During the winter, my friends and I would grab shovels and go door-to-door offering to clear sidewalks and driveways of snow. Our standard fee was "whatever you honestly think the job is worth." We often got paid more than we would have asked for. We cleared the sidewalk and huge driveway of one old lady who paid us NOTHING, but she gave us warm tea and cookies afterward. In retrospect, I'm sure the old woman had tons of money but at the time we were pleased to do her a service.

I was a broke, homeless and unemployed teenager in 1985. Sitting in a Dunkin' Donuts at 2am, a homeless bum sat next to me. In him I saw a picture of me 10 years later if I didn't take charge of my life. I left the restaurant and headed out of town. Along the way I found an Army recruiting station. The next morning, I was enlisted.

After the Army, I was again unemployed but this time receiving a check. I was in no hurry to find a job. I made my three weekly contacts but it was lip service - I didn't want any of those jobs. I had thousands of dollars in savings, and I spent my days mostly watching CSPAN. I took a vacation to see my girlfriend in Germany. After about twelve weeks of that, I got so tired of looking at the same four walls that I found a great-paying job within a couple of weeks.

I was unemployed twice after that, most recently during THIS recession. I got three immediate job interviews but all of them fell through. My unemployment check was about 20% of my prior salary and I was living with family so I was pretty eager to get a job.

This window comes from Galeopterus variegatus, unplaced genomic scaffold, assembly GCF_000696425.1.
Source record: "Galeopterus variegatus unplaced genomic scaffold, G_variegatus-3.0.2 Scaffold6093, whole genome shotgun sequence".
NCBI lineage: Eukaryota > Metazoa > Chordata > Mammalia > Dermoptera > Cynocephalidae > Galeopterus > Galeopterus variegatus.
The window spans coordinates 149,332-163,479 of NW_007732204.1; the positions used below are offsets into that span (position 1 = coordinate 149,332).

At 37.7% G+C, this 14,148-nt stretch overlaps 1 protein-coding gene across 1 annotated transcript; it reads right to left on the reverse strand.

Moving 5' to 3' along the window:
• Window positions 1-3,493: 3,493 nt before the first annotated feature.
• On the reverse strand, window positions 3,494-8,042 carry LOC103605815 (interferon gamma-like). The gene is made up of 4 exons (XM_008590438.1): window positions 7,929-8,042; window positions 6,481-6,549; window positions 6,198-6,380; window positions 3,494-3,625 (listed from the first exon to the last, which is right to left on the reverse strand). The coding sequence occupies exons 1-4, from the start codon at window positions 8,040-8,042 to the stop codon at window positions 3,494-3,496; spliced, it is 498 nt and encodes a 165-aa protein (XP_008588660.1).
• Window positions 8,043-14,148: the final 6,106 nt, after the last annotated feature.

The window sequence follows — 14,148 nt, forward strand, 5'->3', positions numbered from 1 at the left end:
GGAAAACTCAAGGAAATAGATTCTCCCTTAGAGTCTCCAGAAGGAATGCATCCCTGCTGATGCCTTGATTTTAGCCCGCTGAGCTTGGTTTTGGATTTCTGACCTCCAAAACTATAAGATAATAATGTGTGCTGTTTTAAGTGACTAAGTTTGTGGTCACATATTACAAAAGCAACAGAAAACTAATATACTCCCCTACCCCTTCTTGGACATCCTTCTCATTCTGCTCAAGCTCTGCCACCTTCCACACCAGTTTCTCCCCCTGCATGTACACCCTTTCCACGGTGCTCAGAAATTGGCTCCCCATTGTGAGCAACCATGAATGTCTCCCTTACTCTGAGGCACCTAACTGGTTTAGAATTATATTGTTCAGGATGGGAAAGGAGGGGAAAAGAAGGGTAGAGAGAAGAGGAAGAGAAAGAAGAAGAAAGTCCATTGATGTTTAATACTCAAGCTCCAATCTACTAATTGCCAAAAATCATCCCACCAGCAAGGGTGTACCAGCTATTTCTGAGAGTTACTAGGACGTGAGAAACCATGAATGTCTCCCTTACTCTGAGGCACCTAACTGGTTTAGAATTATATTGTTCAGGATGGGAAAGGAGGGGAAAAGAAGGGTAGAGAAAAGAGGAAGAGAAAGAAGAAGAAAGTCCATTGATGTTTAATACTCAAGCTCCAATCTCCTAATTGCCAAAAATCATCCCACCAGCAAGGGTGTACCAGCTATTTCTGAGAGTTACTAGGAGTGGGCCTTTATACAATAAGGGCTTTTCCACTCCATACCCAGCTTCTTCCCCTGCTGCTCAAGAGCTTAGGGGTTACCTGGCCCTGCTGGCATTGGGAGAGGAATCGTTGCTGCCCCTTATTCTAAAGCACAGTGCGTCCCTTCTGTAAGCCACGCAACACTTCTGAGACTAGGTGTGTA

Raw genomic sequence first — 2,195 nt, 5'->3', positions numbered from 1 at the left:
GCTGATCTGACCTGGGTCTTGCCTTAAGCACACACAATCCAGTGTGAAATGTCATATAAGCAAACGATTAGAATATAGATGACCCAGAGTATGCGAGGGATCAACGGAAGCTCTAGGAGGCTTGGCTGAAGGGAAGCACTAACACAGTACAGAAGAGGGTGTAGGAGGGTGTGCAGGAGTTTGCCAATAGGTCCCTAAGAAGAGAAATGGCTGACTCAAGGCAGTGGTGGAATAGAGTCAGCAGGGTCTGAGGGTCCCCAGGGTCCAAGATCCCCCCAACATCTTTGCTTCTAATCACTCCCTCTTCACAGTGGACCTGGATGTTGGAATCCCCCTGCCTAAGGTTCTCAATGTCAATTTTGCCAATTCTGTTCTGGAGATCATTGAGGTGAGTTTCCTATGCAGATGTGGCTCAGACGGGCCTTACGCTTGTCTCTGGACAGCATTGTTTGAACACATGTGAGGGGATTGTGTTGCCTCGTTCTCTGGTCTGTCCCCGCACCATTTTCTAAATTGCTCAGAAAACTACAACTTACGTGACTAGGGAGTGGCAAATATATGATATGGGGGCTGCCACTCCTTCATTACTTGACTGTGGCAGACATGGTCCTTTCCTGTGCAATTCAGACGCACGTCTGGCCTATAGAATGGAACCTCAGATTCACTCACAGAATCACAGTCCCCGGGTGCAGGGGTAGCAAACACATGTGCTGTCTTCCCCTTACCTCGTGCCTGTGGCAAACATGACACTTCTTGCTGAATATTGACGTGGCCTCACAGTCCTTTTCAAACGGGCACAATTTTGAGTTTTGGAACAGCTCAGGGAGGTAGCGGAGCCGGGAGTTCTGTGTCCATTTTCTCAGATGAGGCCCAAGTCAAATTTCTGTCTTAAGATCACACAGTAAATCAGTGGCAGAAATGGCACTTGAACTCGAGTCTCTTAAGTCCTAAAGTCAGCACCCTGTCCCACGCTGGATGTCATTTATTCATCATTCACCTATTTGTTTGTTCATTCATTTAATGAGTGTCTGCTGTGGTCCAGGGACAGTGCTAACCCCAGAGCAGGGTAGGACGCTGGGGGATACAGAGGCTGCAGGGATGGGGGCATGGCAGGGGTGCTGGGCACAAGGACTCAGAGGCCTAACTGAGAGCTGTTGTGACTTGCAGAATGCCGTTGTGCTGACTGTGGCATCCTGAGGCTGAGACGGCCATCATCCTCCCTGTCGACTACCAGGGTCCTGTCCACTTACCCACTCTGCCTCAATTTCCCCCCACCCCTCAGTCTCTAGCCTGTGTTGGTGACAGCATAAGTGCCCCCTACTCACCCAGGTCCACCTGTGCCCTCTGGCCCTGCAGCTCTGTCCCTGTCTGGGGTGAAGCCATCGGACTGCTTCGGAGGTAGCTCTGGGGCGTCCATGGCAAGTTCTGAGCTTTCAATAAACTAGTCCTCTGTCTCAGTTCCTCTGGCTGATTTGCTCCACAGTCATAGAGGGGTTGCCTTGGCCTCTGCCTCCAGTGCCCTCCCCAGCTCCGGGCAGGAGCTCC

In California when a person had a high income job, unemployment pays you only a small percentage of your prior pay. If you had a low income job, unemployment replaces almost all your salary - it's a redistribution from high skill to low skill people. That's how the People's Republic rolls! Oh, but their unemployment fund was broke and they needed $9 billion from the Federal government to bail them out. What did they do with all the money my employer and I paid them?

I was into my fifth month of unemployment when I was offered a job at about half my prior salary. I didn't have much choice, so I took it. I hated the job but I gave it my best effort. Luckily a few of my prior applications were still active. I left after only five months and took a much better, higher paying job. Now in my third year, I've recovered a good chunk of my prior salary but I'm still short about 15%.